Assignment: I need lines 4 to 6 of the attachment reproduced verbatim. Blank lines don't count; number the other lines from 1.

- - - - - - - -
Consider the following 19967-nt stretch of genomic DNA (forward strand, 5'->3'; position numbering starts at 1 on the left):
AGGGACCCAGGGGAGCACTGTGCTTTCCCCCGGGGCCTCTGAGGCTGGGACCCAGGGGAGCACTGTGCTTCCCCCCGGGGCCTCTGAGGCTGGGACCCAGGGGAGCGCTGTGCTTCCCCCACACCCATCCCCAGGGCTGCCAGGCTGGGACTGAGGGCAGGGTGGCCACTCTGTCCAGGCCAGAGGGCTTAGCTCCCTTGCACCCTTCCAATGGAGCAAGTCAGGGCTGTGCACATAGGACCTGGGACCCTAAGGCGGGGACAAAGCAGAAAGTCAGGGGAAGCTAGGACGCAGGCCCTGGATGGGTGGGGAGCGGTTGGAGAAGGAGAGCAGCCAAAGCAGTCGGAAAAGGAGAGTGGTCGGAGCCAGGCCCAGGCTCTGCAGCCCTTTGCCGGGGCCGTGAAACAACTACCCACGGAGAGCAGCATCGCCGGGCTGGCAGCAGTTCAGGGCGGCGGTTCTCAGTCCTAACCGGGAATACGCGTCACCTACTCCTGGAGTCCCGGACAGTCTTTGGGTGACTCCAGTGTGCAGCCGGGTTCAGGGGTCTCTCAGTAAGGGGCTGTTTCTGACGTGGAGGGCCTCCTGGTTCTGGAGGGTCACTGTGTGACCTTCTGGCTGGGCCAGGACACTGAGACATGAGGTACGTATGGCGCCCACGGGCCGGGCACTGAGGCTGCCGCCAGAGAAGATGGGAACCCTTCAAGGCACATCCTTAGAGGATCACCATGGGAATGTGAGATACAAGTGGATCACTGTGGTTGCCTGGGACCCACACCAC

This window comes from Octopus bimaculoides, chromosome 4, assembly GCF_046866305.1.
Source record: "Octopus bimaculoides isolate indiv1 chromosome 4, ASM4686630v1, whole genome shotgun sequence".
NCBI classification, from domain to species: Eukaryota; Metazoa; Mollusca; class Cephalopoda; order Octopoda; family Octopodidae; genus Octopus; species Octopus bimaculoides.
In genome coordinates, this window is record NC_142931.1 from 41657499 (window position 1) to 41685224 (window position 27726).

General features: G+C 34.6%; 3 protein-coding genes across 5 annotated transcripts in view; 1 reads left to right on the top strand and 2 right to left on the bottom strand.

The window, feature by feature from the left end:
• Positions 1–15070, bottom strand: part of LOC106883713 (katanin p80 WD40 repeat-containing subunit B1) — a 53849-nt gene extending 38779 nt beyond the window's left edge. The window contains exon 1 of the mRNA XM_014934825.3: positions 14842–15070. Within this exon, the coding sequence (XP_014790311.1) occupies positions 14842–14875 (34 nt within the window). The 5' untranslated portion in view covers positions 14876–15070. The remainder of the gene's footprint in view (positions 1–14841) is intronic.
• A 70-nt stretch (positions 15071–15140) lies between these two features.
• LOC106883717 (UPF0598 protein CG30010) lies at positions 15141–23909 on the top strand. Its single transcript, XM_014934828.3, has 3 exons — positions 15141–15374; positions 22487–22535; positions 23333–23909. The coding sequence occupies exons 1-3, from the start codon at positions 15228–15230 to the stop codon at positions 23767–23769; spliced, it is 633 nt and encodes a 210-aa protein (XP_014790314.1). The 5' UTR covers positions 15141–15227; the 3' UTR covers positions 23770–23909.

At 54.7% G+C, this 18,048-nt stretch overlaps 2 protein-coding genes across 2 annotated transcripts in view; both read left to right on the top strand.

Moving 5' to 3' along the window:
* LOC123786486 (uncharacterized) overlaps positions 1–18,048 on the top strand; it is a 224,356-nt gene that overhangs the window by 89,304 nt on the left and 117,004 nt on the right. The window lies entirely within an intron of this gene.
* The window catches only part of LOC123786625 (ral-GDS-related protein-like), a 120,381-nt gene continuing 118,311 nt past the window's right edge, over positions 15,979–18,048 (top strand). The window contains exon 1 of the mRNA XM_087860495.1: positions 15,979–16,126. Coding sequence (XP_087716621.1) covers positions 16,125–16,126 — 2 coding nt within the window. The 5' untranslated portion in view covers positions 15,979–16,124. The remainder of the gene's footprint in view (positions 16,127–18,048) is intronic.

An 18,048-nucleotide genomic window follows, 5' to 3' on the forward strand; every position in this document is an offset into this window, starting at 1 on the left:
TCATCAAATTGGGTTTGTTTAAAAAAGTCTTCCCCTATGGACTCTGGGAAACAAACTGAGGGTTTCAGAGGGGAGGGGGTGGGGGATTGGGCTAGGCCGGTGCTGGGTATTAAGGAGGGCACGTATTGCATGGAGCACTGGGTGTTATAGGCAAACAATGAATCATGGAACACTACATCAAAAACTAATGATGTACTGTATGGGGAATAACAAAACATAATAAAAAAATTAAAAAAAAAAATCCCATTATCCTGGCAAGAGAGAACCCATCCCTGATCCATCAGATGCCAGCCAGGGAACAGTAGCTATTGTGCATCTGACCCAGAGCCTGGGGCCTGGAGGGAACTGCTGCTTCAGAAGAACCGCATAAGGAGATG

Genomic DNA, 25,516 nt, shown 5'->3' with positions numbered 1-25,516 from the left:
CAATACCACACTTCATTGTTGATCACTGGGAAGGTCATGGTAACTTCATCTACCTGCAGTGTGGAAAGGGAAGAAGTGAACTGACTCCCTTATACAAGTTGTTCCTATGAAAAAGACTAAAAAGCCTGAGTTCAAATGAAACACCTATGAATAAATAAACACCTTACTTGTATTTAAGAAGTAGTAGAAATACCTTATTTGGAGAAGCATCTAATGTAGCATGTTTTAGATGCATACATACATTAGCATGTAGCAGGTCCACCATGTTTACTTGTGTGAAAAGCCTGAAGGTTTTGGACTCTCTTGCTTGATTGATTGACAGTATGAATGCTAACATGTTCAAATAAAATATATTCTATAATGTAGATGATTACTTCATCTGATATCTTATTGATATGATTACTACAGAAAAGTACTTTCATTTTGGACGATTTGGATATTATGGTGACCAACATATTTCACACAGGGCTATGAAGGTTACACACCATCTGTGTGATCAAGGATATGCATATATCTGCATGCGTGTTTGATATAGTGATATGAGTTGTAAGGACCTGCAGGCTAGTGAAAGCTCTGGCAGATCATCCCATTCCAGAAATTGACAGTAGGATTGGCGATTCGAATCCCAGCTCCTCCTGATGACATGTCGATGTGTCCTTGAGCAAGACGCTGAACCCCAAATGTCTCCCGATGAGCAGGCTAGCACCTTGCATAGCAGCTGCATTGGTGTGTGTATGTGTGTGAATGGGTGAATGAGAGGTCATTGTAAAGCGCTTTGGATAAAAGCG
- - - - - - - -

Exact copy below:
Source record: "Octopus bimaculoides isolate indiv1 chromosome 4, ASM4686630v1, whole genome shotgun sequence".
NCBI classification, from domain to species: Eukaryota; Metazoa; Mollusca; class Cephalopoda; order Octopoda; family Octopodidae; genus Octopus; species Octopus bimaculoides.
In genome coordinates, this window is record NC_142931.1 from 41657499 (window position 1) to 41685224 (window position 27726).